The restoration of Gustave Caillebotte’s (1848-1894) estate in Yerres (Essonne) was recently celebrated with the public opening of the Impressionist painter’s family residence.
Gustave was only twelve when his parents bought the huge property as a holiday home close to Paris. The works he produced there between 1874 and 1879 illustrate the hedonistic atmosphere of Sundays in the countryside. He painted the terrace, the exedra decorated with busts of ancient philosophers, the kitchen garden where he exercised his talents as a horticulturalist, and above all the calm waters with rowboats gliding along in the shade of the trees. Here, during the summer months, Caillebotte produced nearly ninety paintings, twenty of which feature the river running alongside the estate. In the 16th century, a manor house used to stand there, which was then occupied until the Revolution. In 1824, the land was bought by the chef Pierre-Frédéric Borrel, who owned the restaurant Au Rocher de Cancale in Paris. After transforming the former fief into a holiday house, he sold the property in 1843. It was subsequently occupied by the Caillebotte family from 1860 to 1879. When their parents died, the three sons Gustave, Martial and Alfred sold the property in turn.
In the Spirit of the 19th Century
For the past twenty years or so, the property has been redeveloped through an ambitious campaign begun in 1995 by a new town council well aware of the site's heritage value. The last part of the programme concerned the “casin” (a word derived from the Italian “casino”, or country dwelling): the Caillebotte family residence facing the park, with its arresting white neo-Palladian façade incorporating a colonnade and bas-reliefs. Now open to the public, the elegant villa has changed enormously over the years. None of the interior wall decorations or original furniture had remained. More than a restoration, this was a veritable reconstruction, in the spirit of the 19th century. “We wanted to get as close as possible to its original state, as the Caillebotte family would have known it,” says Nicolas Sainte Fare Garnot (honorary curator of the Musée Jacquemart-André), who collaborated with heritage architect Claude Vermeulin. The interiors have regained their original layout, with five rooms on the ground floor sumptuously refurnished thanks to the endowment fund of “Les Amis de la Propriété Caillebotte” and a partnership with the Mobilier National. The reconstruction overseen by Nicolas Sainte Fare Garnot and interior designer Olivier Vecchierini is flawless, as they called on top workshops and artisans including Tassinari & Chatel, Prelle and Pierre Frey. It's so perfect, in fact, that visitors feel as though they are entering a decorative arts museum: undoubtedly magnificent, but a little stiff.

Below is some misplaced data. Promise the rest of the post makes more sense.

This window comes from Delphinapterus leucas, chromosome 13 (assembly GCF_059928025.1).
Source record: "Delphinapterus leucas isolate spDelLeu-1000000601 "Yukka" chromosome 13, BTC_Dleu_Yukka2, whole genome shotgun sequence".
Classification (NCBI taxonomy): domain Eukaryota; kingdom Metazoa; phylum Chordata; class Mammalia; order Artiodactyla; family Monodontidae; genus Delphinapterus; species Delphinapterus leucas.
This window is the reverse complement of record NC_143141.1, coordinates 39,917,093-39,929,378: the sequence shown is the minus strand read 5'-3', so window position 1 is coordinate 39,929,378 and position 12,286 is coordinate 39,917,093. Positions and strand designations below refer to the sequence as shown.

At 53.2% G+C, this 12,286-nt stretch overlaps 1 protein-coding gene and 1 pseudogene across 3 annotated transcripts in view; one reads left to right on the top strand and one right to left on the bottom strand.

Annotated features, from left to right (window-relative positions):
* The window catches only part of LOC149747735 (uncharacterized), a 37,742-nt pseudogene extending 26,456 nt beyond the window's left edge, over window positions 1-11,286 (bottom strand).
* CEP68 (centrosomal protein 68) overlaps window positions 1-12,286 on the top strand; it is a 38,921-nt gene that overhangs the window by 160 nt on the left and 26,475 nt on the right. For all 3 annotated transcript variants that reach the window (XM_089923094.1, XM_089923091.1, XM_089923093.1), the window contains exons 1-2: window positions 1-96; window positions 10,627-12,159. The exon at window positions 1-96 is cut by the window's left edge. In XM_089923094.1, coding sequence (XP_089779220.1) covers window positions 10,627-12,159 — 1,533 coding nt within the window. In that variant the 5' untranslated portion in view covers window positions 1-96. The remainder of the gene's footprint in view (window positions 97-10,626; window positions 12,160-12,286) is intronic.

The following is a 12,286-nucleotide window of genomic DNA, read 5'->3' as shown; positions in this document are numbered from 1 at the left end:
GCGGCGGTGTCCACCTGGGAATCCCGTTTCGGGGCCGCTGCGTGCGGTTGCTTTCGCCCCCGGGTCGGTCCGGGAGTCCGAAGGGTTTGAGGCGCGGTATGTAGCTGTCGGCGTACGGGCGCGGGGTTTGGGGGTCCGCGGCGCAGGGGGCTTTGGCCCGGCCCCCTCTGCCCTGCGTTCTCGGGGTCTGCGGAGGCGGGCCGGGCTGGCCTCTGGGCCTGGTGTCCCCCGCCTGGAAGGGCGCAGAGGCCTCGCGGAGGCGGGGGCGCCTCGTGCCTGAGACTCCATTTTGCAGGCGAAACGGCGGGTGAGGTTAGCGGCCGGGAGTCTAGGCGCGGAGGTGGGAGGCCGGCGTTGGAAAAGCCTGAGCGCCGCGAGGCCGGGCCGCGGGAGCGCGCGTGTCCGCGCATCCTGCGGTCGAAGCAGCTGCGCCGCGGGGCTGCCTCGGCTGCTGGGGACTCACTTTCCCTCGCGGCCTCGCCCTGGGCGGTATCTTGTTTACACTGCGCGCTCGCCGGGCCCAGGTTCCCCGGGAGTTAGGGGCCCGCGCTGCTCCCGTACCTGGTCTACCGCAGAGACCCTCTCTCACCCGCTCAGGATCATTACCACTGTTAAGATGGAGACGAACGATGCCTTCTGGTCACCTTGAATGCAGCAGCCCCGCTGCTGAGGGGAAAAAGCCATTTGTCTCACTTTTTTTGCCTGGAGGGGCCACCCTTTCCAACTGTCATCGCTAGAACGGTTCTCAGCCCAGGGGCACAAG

Beyond the vestibule, the tour of the reception rooms starts with the dining room. Originally, eight panels painted by Jean-Baptiste Camille Corot – now lost, alas – adorned the walls. The decision was made to replace them with garden-themed wallpaper made by Zuber & Cie, giving the room, with its trompe-l’oeil sky ceiling, the feel of a pergola. The furniture, the Creil-Montereau faience tableware and the objets d’art provide a speaking idea of French Restoration taste. Next to it, the Ladies’ drawing room, dominated by yellow and green, leads to the billiard room, which opens onto the park. This room was added during Pierre-Frédéric Borrel’s time, when he decided to enlarge the house. “Here we didn’t want to rely on photographs or archives, but to recreate it the way Caillebotte painted it in 1875, in “Le Billard“, says Nicolas Sainte Fare Garnot. No reconstruction on the first floor, but a master bedroom, which now has its original furniture again. When Borrel sold the property in 1844, the widow of the cabinetmaker Martin Guillaume Biennais refurbished the room with furniture from her husband’s workshops, which the Caillebottes decided to keep. The set, thought to be in the US, reappeared last year at the sale of the contents of Robert de Balkany’s private mansion (Sotheby’s, 20 September 2016). “Normally, in France, only national museums have the right to pre-empt,” says Nicolas Sainte Fare Garnot, “but an exception was made for the town of Yerres, which managed to acquire this precious furniture thanks to the endowment fund.” The set includes an especially spectacular Empire style bed, topped with a gilt bronze eagle. The visit ends under the rafters, where Gustave Caillebotte had his studio. Devoid of any decoration, the little room is currently exhibiting ten or so paintings done in Yerres (until the end of September). During the time he spent there, the artist moved away from urban views of Haussmann's Paris to concentrate on highly Impressionistic landscapes painted in a clear, luminous style.